Connect to the databank. params may be used by the underlying server.

    onCompletion takes one argument: a DatabankError object. Null if no error.

  • disconnect(onCompletion)

    Disconnect from the databank. onCompletion takes one argument, a DatabankError.

  • create(type, id, value, onCompletion)

    Create a databank entry of type type with id id and content value.

    How type and id are mapped to keys or whatever in the DB is unspecified. Don't mix and match.

    onCompletion takes two arguments: a DatabankError (or null) and the created object. That created object may have some extra stuff added on.

    Common error type here is AlreadyExistsError.

    store.create('activity', uuid, activity, function(err, value) {
        if (err instanceof AlreadyExistsError) {
            res.writeHead(409, {'Content-Type': 'application/json'});
            res.end(JSON.stringify(err.message));
        } else if (err) {
            res.writeHead(400, {'Content-Type': 'application/json'});
            res.end(JSON.stringify(err.message));
        } else {
            res.writeHead(200, {'Content-Type': 'application/json'});
            res.end(JSON.stringify(value));
        }
    });
    
  • read(type, id, onCompletion)

    Read an object of type type with id id from the databank. onCompletion will get two arguments: a DatabankError (or null) and the object if found.

    Common error type here is NoSuchThingError if the databank has no such object.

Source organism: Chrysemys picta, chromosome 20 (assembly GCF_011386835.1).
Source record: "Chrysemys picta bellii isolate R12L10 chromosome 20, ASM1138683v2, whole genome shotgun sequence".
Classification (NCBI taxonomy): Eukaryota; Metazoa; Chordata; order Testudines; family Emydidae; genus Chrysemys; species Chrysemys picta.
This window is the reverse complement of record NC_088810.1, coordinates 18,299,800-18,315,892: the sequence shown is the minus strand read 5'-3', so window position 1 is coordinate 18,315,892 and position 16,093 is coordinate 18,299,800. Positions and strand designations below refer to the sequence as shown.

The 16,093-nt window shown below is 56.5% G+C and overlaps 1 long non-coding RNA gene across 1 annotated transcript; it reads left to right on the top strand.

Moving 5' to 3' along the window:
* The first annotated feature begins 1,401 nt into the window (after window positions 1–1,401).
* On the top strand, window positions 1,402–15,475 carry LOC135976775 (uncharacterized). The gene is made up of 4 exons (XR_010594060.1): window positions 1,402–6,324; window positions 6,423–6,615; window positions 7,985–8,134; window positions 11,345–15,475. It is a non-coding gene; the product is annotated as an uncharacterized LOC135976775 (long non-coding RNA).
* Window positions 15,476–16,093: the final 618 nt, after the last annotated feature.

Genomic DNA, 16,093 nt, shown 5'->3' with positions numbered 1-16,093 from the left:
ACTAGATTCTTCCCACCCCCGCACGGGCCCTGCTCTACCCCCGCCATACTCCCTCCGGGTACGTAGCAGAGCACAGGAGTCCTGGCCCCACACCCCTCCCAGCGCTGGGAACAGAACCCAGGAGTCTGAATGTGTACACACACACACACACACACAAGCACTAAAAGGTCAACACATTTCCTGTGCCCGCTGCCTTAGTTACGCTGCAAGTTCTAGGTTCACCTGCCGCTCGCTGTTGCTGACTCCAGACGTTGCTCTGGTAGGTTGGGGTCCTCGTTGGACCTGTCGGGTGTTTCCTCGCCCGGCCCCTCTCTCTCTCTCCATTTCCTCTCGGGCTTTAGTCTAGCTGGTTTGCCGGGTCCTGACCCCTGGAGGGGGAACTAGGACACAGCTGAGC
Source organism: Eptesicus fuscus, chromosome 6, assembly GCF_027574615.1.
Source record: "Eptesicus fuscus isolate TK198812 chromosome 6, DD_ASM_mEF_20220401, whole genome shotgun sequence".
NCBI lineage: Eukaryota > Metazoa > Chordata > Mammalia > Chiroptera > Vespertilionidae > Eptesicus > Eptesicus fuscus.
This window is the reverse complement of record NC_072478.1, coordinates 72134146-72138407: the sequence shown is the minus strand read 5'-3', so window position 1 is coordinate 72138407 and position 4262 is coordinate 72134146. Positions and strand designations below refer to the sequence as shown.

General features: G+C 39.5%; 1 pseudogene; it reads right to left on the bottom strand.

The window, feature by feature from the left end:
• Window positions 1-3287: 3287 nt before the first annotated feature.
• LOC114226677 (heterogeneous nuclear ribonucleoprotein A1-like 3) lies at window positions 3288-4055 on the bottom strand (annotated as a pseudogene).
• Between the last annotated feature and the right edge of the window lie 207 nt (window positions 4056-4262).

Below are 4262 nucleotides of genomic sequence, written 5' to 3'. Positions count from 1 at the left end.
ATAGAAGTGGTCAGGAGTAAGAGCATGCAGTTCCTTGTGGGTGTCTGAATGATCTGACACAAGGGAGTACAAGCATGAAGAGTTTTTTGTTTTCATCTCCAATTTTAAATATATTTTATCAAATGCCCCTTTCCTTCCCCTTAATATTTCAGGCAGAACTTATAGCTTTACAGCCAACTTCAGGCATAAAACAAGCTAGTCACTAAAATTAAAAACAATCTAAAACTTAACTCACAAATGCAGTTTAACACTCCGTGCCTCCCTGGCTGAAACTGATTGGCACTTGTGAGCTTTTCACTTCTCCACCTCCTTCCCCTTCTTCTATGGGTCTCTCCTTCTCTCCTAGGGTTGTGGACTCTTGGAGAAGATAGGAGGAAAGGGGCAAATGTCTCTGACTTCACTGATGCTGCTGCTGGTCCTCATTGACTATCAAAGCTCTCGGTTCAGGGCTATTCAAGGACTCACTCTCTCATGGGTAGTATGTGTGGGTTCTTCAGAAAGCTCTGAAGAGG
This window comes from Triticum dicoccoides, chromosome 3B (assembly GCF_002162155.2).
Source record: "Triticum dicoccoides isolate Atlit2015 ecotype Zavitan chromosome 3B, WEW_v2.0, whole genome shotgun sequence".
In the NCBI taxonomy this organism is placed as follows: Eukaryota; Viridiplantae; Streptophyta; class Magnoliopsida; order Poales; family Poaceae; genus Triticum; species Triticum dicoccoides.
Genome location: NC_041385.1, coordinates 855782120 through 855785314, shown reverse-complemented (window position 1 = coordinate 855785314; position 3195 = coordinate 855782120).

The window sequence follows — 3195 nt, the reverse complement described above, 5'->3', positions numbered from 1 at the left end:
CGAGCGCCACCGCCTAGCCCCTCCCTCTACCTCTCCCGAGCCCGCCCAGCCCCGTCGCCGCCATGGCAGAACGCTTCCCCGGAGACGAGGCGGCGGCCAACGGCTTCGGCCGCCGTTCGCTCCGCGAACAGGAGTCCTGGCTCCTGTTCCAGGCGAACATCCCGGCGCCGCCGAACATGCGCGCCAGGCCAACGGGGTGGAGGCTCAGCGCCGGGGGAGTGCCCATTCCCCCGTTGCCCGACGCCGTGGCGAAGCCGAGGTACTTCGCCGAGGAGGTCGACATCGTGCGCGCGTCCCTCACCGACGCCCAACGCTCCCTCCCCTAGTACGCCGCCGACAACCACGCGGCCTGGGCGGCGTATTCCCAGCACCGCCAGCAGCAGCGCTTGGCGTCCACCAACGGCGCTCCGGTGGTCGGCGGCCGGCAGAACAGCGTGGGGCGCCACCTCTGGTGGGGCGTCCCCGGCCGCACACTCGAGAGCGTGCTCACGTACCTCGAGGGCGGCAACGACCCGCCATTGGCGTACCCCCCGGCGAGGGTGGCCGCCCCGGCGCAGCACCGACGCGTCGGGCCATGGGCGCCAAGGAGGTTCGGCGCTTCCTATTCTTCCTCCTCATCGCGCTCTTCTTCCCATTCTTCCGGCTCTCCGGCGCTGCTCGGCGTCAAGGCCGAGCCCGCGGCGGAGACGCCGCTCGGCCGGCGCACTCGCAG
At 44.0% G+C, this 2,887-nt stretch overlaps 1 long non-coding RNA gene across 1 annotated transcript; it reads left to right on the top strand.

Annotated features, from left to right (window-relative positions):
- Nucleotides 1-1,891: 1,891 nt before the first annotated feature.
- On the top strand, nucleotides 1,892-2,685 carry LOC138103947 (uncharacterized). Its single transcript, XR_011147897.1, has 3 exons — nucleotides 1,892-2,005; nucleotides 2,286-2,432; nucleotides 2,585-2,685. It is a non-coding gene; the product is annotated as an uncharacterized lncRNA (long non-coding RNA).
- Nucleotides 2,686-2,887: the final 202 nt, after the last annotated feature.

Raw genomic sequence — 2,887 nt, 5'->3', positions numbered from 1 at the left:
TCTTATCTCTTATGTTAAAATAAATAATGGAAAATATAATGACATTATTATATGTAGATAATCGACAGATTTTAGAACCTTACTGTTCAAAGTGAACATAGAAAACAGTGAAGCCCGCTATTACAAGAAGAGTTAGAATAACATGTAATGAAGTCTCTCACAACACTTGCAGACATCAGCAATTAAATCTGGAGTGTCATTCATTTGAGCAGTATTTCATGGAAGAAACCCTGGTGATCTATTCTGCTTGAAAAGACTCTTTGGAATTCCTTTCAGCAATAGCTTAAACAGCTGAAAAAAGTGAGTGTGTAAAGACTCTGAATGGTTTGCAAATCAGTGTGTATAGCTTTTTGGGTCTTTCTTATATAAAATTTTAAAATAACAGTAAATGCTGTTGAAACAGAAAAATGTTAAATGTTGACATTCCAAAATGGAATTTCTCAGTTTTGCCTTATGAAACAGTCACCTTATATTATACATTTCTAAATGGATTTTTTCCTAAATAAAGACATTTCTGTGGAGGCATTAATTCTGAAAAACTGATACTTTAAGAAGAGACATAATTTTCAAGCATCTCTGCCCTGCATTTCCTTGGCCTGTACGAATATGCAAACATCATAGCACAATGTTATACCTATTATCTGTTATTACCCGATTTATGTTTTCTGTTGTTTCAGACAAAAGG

bank.read('Book', '978-0141439600', function(err, user) { if (err instanceof NoSuchThingError) { res.writeHead(404, {'Content-Type': 'application/json'}); res.end(JSON.stringify(err.message)); } else if (err) { res.writeHead(500, {'Content-Type': 'application/json'}); res.end(JSON.stringify(err.message)); } else { res.writeHead(200, {'Content-Type': 'application/json'}); res.end(JSON.stringify(user)); } });

  • update(type, id, value, onCompletion)

    Update the (existing) object of type type with id id in the databank. onCompletion will get two arguments: a DatabankError (or null) and the object if found.

    Common error type here is NoSuchThingError if the databank has no such object.

  • save(type, id, value, onCompletion)

    Either create a new object, or update an existing object. For when you don't care which.

  • del(type, id, onCompletion)

    Delete the object of type type with id id. onCompletion takes one argument, a DatabankError (null on success).

    "delete" is a keyword, so I decided not to use that.

  • search(type, criteria, onResult, onCompletion)

    Finds objects of type type which match criteria, a map of property names to exact value matches. onResult is called one time for each result, with a single argument, the object that matches the criteria. Use a collector array if you want all the results in an array.

    Property names can be dotted to indicate deeper structures; for example, this object:

    {name: {last: "Prodromou", first: "Evan"}, age: 43}

    would match the criteria {"name.last": "Prodromou"}.